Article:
collaboration + innovation workshop
The idea of the workshop was to uncover some of methodologies and practices of creative individuals and groups working together. The first discussion was the folk story that I have always loved, Stone Soup. The story is about an outsider who comes to a small town long ago and as he walks down the street the local people shut their doors and stay inside. He sets up a fire and a pot in the town square, adds water and then reaches into his satchel to bring out a large stone. After placing the stone in the water he begins to stir the pot and wait. Eventually people come out to inquire about this magical soup he is making and soon offer some of their own produce to add to the boiling broth. Carrots, greens, potatoes, onions and meat are added and eventually everyone partakes in eating the hearty soup.
Of course we know that the soup did nothing to add flavor or even start the base but what it did was bring everyone together so they could share in something greater than what they each had in their own homes. That is the message of how I start each design project and work with my own teams. Sometimes I add more to the soup as well.
I had attended the Rhode Island School of Design for both Fine Arts and Architecture in the 1990’s. The education at RISD begins with a well-known foundation program that is based on the principals of the Bauhaus Vorkurs program. For the first year at the school – no matter what your major, be it painting, printmaking, architecture, etc., every student takes the same set of foundation courses. The curriculum covers 2d, 3d, English and some other design skills.
The goal of the RISD foundation course to provide an equal footing and understanding of all aspects of design before one focuses closer and closer into their chosen field of the fine arts they wish to pursue. It builds an empathy for all things related to design, construction, fabrication and creation and it positively affects everyone who goes through the first year of the school.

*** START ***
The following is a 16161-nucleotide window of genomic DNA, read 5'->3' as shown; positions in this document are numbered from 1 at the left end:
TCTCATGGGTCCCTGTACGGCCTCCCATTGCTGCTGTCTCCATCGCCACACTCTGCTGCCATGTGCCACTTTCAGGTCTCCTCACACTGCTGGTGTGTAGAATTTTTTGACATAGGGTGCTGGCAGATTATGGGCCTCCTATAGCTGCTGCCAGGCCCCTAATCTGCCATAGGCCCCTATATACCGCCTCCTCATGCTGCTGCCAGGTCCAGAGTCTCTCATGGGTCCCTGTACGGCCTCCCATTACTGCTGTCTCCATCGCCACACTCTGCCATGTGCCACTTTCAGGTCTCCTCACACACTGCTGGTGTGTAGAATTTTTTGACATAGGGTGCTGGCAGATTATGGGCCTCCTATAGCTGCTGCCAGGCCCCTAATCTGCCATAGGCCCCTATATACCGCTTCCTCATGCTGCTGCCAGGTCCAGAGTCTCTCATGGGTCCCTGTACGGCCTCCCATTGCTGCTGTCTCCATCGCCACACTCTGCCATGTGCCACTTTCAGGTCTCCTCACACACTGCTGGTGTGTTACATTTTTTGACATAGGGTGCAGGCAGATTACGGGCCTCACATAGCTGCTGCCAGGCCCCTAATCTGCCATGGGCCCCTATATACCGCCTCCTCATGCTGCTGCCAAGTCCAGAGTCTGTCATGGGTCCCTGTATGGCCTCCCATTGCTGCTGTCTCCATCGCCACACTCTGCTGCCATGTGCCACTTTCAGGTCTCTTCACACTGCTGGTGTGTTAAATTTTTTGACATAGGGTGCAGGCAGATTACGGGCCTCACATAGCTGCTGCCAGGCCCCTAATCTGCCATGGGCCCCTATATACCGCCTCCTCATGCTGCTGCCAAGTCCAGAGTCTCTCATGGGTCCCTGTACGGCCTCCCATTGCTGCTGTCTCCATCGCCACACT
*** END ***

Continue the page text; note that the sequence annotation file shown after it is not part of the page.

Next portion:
There is a fail-safe to building silos between each design profession and focus – which is the Wintersession program. RISD has a long Fall semester and Spring like most schools – but they shave off just enough to allow for an 8 week period in between when the Wintersession can occur. What the students are required to do is study anything at the school outside of their own major. If you are architecture – you might study sculpture, if you are in textile design – you might study typography. The goal over your four years is that you try different things and almost build some secondary skills to your focused major. One other important outcome that is evidenced in the Spring semester at RISD – is the knowledge that is brought back into one’s own work. An architectural student might now make their study model out of welded metal instead of cardboard, an Illustration student might use a variety of paint media when before they only used ink and paper. What you find when you meet a RISD graduate is that they have some very precise memories of what they studied at Wintersession and how it affected their own professional work today.
More to come…
view the slides here